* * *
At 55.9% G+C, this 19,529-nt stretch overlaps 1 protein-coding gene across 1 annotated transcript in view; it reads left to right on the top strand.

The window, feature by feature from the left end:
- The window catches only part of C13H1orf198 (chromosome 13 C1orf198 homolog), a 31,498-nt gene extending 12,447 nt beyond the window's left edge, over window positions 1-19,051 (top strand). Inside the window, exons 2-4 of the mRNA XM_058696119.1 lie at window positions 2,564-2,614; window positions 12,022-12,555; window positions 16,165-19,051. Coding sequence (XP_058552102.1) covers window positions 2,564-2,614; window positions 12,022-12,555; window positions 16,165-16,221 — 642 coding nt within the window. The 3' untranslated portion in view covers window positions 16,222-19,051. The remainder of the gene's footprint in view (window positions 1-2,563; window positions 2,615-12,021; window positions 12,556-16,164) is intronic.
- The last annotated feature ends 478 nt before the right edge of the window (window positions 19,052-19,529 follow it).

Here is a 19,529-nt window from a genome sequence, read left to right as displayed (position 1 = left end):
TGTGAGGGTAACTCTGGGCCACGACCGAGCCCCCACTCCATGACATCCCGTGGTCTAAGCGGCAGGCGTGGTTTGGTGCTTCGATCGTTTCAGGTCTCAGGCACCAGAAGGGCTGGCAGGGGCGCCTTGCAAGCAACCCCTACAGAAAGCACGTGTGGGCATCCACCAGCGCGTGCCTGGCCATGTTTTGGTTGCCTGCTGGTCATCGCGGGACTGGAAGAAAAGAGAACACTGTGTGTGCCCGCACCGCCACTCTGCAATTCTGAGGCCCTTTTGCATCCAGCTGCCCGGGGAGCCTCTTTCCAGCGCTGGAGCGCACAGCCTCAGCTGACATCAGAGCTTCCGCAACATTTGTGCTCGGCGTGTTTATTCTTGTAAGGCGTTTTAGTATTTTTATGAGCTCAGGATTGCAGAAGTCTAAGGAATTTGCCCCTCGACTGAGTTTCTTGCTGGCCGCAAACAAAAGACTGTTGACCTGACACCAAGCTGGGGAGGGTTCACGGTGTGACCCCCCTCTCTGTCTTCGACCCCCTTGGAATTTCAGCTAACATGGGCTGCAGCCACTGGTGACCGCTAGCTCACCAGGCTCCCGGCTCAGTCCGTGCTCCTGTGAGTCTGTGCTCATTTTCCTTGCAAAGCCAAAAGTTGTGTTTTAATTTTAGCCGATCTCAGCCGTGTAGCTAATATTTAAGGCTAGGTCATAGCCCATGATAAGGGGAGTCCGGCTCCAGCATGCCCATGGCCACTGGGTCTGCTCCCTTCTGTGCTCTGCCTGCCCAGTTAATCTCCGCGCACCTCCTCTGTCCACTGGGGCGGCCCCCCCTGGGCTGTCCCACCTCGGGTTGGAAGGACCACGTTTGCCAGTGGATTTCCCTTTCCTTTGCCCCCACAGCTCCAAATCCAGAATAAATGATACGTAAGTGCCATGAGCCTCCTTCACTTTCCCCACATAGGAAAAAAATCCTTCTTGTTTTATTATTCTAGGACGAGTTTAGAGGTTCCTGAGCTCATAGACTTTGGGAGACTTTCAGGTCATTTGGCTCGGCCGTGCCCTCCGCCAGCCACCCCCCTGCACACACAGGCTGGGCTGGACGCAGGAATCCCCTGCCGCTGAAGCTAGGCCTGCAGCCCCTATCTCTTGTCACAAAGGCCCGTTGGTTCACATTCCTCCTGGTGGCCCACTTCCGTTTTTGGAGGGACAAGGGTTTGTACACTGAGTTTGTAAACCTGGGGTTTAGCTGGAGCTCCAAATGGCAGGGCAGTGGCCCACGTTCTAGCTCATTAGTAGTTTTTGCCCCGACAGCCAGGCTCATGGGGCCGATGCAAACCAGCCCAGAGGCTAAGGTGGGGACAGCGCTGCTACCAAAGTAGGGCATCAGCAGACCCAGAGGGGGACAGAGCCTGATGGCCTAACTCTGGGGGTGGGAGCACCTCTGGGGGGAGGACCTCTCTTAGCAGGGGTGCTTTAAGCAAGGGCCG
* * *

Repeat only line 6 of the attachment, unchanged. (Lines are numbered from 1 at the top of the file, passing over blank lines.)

TGTGAGGGTAACTCTGGGCCACGACCGAGCCCCCACTCCATGACATCCCGTGGTCTAAGCGGCAGGCGTGGTTTGGTGCTTCGATCGTTTCAGGTCTCAGGCACCAGAAGGGCTGGCAGGGGCGCCTTGCAAGCAACCCCTACAGAAAGCACGTGTGGGCATCCACCAGCGCGTGCCTGGCCATGTTTTGGTTGCCTGCTGGTCATCGCGGGACTGGAAGAAAAGAGAACACTGTGTGTGCCCGCACCGCCACTCTGCAATTCTGAGGCCCTTTTGCATCCAGCTGCCCGGGGAGCCTCTTTCCAGCGCTGGAGCGCACAGCCTCAGCTGACATCAGAGCTTCCGCAACATTTGTGCTCGGCGTGTTTATTCTTGTAAGGCGTTTTAGTATTTTTATGAGCTCAGGATTGCAGAAGTCTAAGGAATTTGCCCCTCGACTGAGTTTCTTGCTGGCCGCAAACAAAAGACTGTTGACCTGACACCAAGCTGGGGAGGGTTCACGGTGTGACCCCCCTCTCTGTCTTCGACCCCCTTGGAATTTCAGCTAACATGGGCTGCAGCCACTGGTGACCGCTAGCTCACCAGGCTCCCGGCTCAGTCCGTGCTCCTGTGAGTCTGTGCTCATTTTCCTTGCAAAGCCAAAAGTTGTGTTTTAATTTTAGCCGATCTCAGCCGTGTAGCTAATATTTAAGGCTAGGTCATAGCCCATGATAAGGGGAGTCCGGCTCCAGCATGCCCATGGCCACTGGGTCTGCTCCCTTCTGTGCTCTGCCTGCCCAGTTAATCTCCGCGCACCTCCTCTGTCCACTGGGGCGGCCCCCCCTGGGCTGTCCCACCTCGGGTTGGAAGGACCACGTTTGCCAGTGGATTTCCCTTTCCTTTGCCCCCACAGCTCCAAATCCAGAATAAATGATACGTAAGTGCCATGAGCCTCCTTCACTTTCCCCACATAGGAAAAAAATCCTTCTTGTTTTATTATTCTAGGACGAGTTTAGAGGTTCCTGAGCTCATAGACTTTGGGAGACTTTCAGGTCATTTGGCTCGGCCGTGCCCTCCGCCAGCCACCCCCCTGCACACACAGGCTGGGCTGGACGCAGGAATCCCCTGCCGCTGAAGCTAGGCCTGCAGCCCCTATCTCTTGTCACAAAGGCCCGTTGGTTCACATTCCTCCTGGTGGCCCACTTCCGTTTTTGGAGGGACAAGGGTTTGTACACTGAGTTTGTAAACCTGGGGTTTAGCTGGAGCTCCAAATGGCAGGGCAGTGGCCCACGTTCTAGCTCATTAGTAGTTTTTGCCCCGACAGCCAGGCTCATGGGGCCGATGCAAACCAGCCCAGAGGCTAAGGTGGGGACAGCGCTGCTACCAAAGTAGGGCATCAGCAGACCCAGAGGGGGACAGAGCCTGATGGCCTAACTCTGGGGGTGGGAGCACCTCTGGGGGGAGGACCTCTCTTAGCAGGGGTGCTTTAAGCAAGGGCCG